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Is it time to reconsider how we feel about seagulls?

From overfishing to biodiversity loss, the seagull population is dwindling.  Scientists are urging us to live alongside them, rather than shunning them as pests.

If you live in the UK, it’s likely you’ve had at least one altercation with a seagull.

Members of a larger family of seabirds, they’re most commonly found at the beach, where it’s unspoken knowledge to keep your chips covered.

Notorious for stealing food, the seagull’s tendency for thievery has earned it a sour reputation across Britain.

But what if we’ve gotten it all wrong?

In 2022, Natural England published data revealing that an estimated three quarters of the seagull population were residing in towns and cities countrywide, qualifying gulls as ‘urban creatures.’

According to the public body’s report, more and more of them had begun to nest in built-up areas, prompting a dramatic rise in conflict with humans and calls for increased culling (despite a ban on the removal of their eggs that was introduced two years prior over conservation concerns).

Today paints a different picture, however.

While there’s by no means been a shift in sentiment – the seabirds are still seen as ‘winged menaces’ and ‘noisy, messy, destructive, and greedy scavengers’ – the climate crisis has taken its toll and we’re witnessing a serious decline in gull numbers.

The six main species – black-headed, common, Mediterranean, lesser black-backed, herring, and great black-backed gull – are either amber- or, in the case of the herring gull, red-listed.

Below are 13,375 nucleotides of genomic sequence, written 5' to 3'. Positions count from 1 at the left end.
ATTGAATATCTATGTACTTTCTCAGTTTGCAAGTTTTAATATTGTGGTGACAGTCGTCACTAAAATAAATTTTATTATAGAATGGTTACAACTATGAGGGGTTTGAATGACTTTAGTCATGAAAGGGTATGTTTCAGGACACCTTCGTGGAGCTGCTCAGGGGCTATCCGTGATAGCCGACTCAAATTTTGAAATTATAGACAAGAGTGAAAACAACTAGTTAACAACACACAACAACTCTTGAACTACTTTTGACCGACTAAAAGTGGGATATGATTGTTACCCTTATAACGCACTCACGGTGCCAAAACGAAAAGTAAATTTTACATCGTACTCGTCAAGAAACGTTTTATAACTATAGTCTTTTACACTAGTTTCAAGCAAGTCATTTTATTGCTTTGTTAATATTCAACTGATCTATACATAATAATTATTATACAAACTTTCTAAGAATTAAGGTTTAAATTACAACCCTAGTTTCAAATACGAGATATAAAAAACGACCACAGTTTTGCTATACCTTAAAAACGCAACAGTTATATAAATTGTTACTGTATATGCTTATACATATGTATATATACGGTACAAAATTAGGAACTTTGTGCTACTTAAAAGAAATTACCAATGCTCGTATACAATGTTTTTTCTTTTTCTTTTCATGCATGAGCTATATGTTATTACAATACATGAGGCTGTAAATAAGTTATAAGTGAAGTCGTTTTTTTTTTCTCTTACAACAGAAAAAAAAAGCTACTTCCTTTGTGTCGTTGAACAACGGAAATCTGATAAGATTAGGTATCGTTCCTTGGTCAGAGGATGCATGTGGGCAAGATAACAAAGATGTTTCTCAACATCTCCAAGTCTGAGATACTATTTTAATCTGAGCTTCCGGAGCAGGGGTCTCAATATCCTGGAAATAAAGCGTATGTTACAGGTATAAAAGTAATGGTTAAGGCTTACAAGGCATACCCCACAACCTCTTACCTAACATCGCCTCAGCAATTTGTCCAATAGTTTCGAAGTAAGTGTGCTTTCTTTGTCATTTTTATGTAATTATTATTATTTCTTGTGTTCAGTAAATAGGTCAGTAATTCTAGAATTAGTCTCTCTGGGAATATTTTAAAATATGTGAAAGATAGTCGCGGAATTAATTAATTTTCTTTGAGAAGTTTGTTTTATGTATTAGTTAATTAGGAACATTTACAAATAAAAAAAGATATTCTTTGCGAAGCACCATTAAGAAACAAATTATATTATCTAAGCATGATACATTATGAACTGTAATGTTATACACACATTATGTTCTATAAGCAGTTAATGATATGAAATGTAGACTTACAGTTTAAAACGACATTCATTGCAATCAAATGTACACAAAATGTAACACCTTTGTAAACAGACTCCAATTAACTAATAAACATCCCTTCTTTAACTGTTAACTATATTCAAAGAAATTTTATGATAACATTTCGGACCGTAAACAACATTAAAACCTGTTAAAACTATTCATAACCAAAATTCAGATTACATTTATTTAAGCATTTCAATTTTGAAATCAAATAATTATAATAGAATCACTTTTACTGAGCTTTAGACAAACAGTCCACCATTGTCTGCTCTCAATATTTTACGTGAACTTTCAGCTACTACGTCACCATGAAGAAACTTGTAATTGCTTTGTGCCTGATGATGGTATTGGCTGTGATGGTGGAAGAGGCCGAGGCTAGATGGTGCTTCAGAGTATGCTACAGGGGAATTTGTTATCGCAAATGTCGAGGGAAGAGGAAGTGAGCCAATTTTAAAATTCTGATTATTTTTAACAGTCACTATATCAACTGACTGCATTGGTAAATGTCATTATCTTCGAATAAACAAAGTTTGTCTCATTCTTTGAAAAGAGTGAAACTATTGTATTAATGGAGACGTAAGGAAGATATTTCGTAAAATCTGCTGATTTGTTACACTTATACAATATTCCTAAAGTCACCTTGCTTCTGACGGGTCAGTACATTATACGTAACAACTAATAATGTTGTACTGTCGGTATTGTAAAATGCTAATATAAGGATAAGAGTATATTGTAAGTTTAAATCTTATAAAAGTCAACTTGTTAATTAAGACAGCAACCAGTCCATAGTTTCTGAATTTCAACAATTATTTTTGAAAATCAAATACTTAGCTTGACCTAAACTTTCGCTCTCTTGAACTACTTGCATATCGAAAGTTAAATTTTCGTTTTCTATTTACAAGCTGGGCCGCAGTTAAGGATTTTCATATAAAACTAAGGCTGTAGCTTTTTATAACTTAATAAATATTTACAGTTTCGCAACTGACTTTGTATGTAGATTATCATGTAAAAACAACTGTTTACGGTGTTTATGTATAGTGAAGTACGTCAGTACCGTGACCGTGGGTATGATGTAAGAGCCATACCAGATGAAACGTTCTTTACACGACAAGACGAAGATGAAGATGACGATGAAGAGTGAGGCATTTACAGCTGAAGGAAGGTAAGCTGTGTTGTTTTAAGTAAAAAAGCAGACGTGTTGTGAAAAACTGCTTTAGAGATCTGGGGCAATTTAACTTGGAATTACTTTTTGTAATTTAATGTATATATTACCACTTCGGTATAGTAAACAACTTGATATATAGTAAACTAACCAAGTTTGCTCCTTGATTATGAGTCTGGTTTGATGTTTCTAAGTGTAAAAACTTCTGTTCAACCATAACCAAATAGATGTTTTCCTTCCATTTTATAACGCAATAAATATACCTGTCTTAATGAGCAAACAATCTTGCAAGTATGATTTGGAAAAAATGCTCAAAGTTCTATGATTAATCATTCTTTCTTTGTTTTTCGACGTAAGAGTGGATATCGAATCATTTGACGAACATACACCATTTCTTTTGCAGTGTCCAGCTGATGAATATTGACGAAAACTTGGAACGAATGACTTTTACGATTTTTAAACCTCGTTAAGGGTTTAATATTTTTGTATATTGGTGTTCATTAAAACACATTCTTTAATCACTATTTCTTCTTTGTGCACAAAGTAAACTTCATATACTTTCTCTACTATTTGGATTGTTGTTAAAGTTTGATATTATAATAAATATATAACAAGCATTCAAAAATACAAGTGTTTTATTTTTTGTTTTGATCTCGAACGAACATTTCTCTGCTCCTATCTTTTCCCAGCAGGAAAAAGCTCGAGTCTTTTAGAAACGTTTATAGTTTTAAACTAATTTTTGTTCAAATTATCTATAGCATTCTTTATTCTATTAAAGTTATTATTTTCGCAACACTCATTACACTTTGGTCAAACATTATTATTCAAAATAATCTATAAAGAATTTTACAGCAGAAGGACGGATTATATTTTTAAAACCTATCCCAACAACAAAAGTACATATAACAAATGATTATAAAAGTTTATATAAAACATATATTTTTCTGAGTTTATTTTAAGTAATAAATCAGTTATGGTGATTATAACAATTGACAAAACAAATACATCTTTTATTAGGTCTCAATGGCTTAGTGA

Excluded from their natural habitats by human activity, they have little choice but to move into urban environments so they can pick through our waste.

Overfishing is also to blame for the dramatic dip, as it’s led to a decrease in the quality and quantity of their food source.

‘As their favourite grub of small fish has become harder to find, they’ll settle for whatever we leave available,’ Natural England said in a recent statement.

‘Gull species are actually struggling in their native habitat, with their numbers tumbling in some areas and for all species in Scotland.’

With this in mind, scientists are urging us to stop thinking of gulls as ‘pests’ and instead learn to live alongside them and respect their intelligence.

‘When we see behaviours we think of as mischievous or criminal, we’re actually seeing a really clever bird implementing really clever behaviour,’ Professor Paul Graham of the University of Sussex told the BBC. ‘We need to learn how to live with them.’

He recommends simple solutions to the problem, such as providing larger, more secure bins in public spaces, and educating people not to leave leftover food lying around.

‘They’re charismatic creatures and definitely get a bad rap for sometimes aggressive behaviour in the breeding season,’ says Emma Caulfield, who runs The Winter Gull Survey (WinGS).

‘But they are part of our natural world and they’re just taking advantage of the hand that’s been dealt them.’